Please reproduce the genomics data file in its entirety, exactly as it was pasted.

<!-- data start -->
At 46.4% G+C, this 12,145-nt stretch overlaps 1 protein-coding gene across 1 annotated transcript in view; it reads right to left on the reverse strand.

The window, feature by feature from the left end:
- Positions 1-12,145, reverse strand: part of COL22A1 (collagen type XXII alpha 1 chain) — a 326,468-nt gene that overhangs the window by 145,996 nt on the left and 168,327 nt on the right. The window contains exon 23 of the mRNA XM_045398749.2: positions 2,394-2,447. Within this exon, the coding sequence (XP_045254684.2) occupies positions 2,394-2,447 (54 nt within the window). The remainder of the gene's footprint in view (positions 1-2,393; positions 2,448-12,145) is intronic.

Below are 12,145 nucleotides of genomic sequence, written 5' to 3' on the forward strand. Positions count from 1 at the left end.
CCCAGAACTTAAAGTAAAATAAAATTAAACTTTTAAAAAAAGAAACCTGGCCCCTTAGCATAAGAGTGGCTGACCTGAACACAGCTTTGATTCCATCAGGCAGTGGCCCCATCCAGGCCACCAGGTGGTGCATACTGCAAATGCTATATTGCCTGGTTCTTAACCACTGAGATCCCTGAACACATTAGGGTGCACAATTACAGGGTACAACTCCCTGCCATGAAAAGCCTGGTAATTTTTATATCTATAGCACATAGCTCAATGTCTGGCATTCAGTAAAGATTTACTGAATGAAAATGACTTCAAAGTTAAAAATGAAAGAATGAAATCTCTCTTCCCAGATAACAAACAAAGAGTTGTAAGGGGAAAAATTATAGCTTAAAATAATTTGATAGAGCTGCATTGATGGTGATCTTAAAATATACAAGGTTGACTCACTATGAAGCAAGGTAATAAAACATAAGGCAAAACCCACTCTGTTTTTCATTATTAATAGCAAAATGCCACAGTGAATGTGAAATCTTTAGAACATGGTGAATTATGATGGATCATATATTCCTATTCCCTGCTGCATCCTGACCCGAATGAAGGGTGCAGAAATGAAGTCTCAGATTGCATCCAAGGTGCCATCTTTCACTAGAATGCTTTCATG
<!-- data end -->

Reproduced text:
At 46.4% G+C, this 12,145-nt stretch overlaps 1 protein-coding gene across 1 annotated transcript in view; it reads right to left on the reverse strand.

The window, feature by feature from the left end:
- Positions 1-12,145, reverse strand: part of COL22A1 (collagen type XXII alpha 1 chain) — a 326,468-nt gene that overhangs the window by 145,996 nt on the left and 168,327 nt on the right. The window contains exon 23 of the mRNA XM_045398749.2: positions 2,394-2,447. Within this exon, the coding sequence (XP_045254684.2) occupies positions 2,394-2,447 (54 nt within the window). The remainder of the gene's footprint in view (positions 1-2,393; positions 2,448-12,145) is intronic.

Below are 12,145 nucleotides of genomic sequence, written 5' to 3' on the forward strand. Positions count from 1 at the left end.
CCCAGAACTTAAAGTAAAATAAAATTAAACTTTTAAAAAAAGAAACCTGGCCCCTTAGCATAAGAGTGGCTGACCTGAACACAGCTTTGATTCCATCAGGCAGTGGCCCCATCCAGGCCACCAGGTGGTGCATACTGCAAATGCTATATTGCCTGGTTCTTAACCACTGAGATCCCTGAACACATTAGGGTGCACAATTACAGGGTACAACTCCCTGCCATGAAAAGCCTGGTAATTTTTATATCTATAGCACATAGCTCAATGTCTGGCATTCAGTAAAGATTTACTGAATGAAAATGACTTCAAAGTTAAAAATGAAAGAATGAAATCTCTCTTCCCAGATAACAAACAAAGAGTTGTAAGGGGAAAAATTATAGCTTAAAATAATTTGATAGAGCTGCATTGATGGTGATCTTAAAATATACAAGGTTGACTCACTATGAAGCAAGGTAATAAAACATAAGGCAAAACCCACTCTGTTTTTCATTATTAATAGCAAAATGCCACAGTGAATGTGAAATCTTTAGAACATGGTGAATTATGATGGATCATATATTCCTATTCCCTGCTGCATCCTGACCCGAATGAAGGGTGCAGAAATGAAGTCTCAGATTGCATCCAAGGTGCCATCTTTCACTAGAATGCTTTCATG